Steven - in that regard it is a fine installation, angled well and diverting water from way around the flue.  But, over time, other things have made their way in!

Der Shadow - I bet you're right!  Like a big pile of tires!  Forever smoking.

Posted by Jay Markanich, Home Inspector - servicing all Northern Virginia (Jay Markanich Real Estate Inspections, LLC) over 6 years ago

Jay, thanks for sharing such good information.  Proper capping can so easily prevent further issues.

Posted by Chris Smith, South Simcoe, Caledon, King, Orangeville Real Esta (Re/Max Chay Realty Inc., Brokerage) over 6 years ago

Even though it's not used now, it would be good to cap it right Chris.  You are correct.

Posted by Jay Markanich, Home Inspector - servicing all Northern Virginia (Jay Markanich Real Estate Inspections, LLC) over 6 years ago

Or you could remove the chimney. Those bricks could make a nice patio. 

Posted by James Quarello, Connecticut Home Inspector (JRV Home Inspection Services, LLC) over 6 years ago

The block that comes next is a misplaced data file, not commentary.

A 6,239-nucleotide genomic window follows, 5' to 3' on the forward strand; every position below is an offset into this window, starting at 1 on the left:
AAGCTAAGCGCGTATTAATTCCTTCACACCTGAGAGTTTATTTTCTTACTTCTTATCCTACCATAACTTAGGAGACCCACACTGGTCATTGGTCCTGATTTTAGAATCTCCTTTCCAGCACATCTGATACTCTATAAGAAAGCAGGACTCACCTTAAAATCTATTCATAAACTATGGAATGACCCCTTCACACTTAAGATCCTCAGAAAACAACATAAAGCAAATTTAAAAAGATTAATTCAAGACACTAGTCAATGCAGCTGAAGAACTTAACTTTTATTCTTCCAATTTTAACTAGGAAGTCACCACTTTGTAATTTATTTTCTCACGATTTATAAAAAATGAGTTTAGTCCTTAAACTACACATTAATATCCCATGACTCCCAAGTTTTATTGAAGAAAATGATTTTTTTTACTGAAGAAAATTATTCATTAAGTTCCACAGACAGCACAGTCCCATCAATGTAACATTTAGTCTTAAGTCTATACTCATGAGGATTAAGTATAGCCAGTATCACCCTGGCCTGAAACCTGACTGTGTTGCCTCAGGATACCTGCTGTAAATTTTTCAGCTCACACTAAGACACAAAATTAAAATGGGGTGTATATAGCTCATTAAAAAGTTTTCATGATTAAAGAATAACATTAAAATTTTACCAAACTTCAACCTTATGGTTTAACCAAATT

Wow they would Jim!  Then the patio would become a "feature" when the house is sold!

Posted by Jay Markanich, Home Inspector - servicing all Northern Virginia (Jay Markanich Real Estate Inspections, LLC) over 6 years ago

Not only that, but the proper cover would probably be easier to install, it would look better, and it would only cost about $25. 

Posted by Reuben Saltzman, Delivering the Unbiased Truth. (Structure Tech Home Inspections) over 6 years ago

Yep, four screws!  Not much easier than that.  And it holds too!

Of course, Reuben's Chimney Cappers has to be called to get that puppy up there, and they don't cost $25...

Posted by Jay Markanich, Home Inspector - servicing all Northern Virginia (Jay Markanich Real Estate Inspections, LLC) over 6 years ago